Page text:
Subsistence Agriculture is very much a part of the culture and history in countries like Liberia in West Africa. For centuries, households in rural areas have existed by harvesting the numerous fruits and vegetables that grow wild in the forests. Hunters would find animals that would be cooked and eaten by families to provide protein to those who labored daily to find and cook food for each day. Day by day, this cycle has been repeated—and still is.
Over the course of time, many rural families have seen the benefit of having free range chickens, pigs, snails, bees, and goats (to a much smaller degree) around their homes and villages. For the most part, these animals provide meat for special occasions.
Through the work of UMCOR Sustainable Agriculture and UMC missionaries who have been trained in the field, quite a few farming families have caught a vision of raising animals not only for feeding their own families and friends, but also for providing meat for markets. Income from the sale of meat can in turn enable families to educate their children and buy other staples. https://um-insight.net/in-the-world/global-health/agriculture-is-life-for-liberian-united-methodists/
There is one major problem—refrigeration. Most rural places in West Africa are not electrified. Refrigerators and freezers are luxury items. Therefore, when meat is available in the local markets, it often hangs for a while until sold or until the meat is wasted.
Farmers in the Ganta region, with the help of the Rev. Priscilla Legay Jaiah-Gilayeneh, have made great progress on and near the Ganta Mission Station. They have learned how to raise animals which have been domesticated and are used for food for families, friends, and persons who are hospitalized at Ganta United Methodist Hospital.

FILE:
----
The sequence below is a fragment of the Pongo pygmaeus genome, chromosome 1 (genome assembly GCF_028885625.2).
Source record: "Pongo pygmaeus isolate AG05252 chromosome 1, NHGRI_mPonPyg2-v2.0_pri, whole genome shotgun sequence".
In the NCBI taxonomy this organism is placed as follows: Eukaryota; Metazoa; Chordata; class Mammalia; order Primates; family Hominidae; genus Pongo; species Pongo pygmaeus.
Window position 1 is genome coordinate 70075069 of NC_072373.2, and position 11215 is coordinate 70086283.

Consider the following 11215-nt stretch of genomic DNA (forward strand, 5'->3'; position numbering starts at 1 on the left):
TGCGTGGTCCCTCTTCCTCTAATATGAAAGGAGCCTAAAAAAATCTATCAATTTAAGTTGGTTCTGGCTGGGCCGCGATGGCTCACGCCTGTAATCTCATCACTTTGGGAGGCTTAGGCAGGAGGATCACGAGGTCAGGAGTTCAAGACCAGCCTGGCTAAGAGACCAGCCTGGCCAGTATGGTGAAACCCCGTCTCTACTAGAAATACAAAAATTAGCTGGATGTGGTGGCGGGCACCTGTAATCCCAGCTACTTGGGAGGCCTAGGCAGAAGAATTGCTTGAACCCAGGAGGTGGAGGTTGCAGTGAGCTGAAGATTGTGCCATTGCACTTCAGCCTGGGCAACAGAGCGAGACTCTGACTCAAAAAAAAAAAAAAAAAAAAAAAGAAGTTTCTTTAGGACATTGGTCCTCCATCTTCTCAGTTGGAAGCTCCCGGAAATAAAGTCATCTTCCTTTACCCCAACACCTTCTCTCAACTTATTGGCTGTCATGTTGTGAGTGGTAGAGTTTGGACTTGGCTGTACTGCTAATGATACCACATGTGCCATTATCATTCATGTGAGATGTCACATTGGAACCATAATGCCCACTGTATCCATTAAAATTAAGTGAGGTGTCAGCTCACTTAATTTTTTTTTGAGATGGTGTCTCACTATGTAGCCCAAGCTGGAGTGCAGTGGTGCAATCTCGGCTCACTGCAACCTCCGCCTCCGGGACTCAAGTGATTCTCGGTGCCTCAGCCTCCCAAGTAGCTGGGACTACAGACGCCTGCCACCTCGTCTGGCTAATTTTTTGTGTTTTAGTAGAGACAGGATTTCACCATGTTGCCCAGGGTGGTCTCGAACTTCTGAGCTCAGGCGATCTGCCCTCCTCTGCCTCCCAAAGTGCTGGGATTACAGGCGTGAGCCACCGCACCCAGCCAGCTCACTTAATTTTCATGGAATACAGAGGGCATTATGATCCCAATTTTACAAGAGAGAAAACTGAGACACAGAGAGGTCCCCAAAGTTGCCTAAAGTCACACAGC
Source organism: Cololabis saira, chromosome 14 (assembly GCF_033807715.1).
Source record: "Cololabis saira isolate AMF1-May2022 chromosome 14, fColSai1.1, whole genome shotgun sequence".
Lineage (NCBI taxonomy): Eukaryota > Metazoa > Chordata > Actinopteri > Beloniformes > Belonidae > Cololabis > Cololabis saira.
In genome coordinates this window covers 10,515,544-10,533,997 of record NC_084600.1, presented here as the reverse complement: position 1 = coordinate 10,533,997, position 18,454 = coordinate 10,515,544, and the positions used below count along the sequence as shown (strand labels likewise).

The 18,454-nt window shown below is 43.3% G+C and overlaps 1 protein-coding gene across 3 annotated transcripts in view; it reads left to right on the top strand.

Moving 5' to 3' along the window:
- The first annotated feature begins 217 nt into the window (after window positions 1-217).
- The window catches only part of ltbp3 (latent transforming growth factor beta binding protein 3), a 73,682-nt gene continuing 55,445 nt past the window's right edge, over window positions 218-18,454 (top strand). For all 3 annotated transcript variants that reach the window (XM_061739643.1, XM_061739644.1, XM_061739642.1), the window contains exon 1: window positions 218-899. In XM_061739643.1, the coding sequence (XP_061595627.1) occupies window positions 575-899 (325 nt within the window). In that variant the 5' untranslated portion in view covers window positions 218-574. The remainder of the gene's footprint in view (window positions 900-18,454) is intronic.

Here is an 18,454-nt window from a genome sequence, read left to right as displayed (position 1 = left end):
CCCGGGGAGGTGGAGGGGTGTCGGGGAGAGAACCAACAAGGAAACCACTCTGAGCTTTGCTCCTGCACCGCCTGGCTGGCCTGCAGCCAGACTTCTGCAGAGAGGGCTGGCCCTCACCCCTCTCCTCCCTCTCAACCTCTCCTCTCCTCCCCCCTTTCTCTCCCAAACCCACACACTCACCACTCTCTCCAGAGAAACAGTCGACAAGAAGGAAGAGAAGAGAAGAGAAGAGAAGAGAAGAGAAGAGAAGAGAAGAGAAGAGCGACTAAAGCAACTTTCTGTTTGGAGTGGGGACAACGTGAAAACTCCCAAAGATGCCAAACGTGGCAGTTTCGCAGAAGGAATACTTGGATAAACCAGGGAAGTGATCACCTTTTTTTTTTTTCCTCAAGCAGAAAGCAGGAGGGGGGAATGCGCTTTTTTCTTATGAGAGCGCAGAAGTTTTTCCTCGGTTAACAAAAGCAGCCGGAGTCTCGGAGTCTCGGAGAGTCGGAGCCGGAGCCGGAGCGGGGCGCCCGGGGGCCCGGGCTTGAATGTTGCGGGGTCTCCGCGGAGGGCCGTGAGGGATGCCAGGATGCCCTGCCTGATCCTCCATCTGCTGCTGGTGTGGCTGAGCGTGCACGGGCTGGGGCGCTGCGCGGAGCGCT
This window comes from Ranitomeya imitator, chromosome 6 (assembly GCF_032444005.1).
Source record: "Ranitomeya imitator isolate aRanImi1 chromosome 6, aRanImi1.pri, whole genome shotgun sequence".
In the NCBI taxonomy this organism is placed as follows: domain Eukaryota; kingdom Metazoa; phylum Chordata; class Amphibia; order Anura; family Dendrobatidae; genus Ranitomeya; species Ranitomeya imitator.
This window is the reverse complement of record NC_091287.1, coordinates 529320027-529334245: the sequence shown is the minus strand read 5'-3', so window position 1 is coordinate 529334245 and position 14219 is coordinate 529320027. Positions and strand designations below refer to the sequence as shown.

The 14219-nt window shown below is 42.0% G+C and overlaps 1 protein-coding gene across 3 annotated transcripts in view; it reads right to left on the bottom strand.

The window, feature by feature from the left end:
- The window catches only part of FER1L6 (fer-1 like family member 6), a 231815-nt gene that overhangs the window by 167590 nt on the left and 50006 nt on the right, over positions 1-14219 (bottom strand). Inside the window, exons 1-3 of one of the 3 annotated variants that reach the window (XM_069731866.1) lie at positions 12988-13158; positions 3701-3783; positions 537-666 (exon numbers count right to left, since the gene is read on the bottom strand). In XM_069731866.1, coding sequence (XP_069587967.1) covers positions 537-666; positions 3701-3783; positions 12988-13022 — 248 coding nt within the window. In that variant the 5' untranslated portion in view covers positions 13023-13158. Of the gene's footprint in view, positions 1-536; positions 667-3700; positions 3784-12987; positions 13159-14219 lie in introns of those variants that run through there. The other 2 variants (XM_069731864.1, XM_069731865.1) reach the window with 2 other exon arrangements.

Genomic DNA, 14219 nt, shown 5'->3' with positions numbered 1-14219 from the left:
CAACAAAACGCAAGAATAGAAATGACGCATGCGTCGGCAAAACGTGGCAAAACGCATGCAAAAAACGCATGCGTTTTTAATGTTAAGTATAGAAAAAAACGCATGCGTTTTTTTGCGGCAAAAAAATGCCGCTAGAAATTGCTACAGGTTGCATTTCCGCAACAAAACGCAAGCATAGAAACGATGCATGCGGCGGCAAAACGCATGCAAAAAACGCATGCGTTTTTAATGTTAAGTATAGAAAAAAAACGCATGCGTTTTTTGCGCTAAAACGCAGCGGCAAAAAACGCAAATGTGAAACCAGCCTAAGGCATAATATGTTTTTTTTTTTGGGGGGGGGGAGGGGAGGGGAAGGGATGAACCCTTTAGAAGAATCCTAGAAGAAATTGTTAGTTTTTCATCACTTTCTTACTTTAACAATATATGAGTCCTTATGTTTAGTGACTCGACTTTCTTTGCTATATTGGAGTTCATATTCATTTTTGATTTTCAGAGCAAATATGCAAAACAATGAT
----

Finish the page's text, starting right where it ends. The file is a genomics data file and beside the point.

Many of these farmers have formed a cooperative—a coop (pronounced coo) in order to work together to raise their pigs in a safe environment, slaughter them in a sanitary facility, and get the pork to market in places like Monrovia and beyond.
Refrigeration is vitally important so that farmers can market their meat in this sub-tropical environment. The Liberians have requested that their friends from North Carolina help them build a slaughterhouse for their animals. The animals will be harvested in a responsible manner. The carcasses will be placed in a cooler to cure, and then the meat will be wrapped in a sanitary environment before taken to market. Since there is no refrigerated truck available, North Carolina UMC partners will rehab an old trailer at MERCI into a mobile refrigerated unit. Both the cooler and the mobile unit will be shipped over to Liberia—as neither unit can be procured easily in Liberia.
A work team from the NC Conference will go to Liberia in May 2023 to help the Liberians construct the cooler, learn how to prepare the pork for market, and deliver the meat to potential customers.
In the meantime, Liberian farmers are making concrete blocks for their new abattoir. Income received from the market will provide a way for the farmers to send their children to school and to sustain their agricultural interests.
North Carolina Methodists have had a connection with Ganta since Dr. George Harley and his wife Winifred from North Carolina established the Mission in 1925. https://www.bu.edu/missiology/2020/02/21/harley-george-and-winifred.
We now have an opportunity to help farmers in Ganta, Liberia become self-sufficient.
Please consider helping by giving to this Conference Advance project – #S-00221.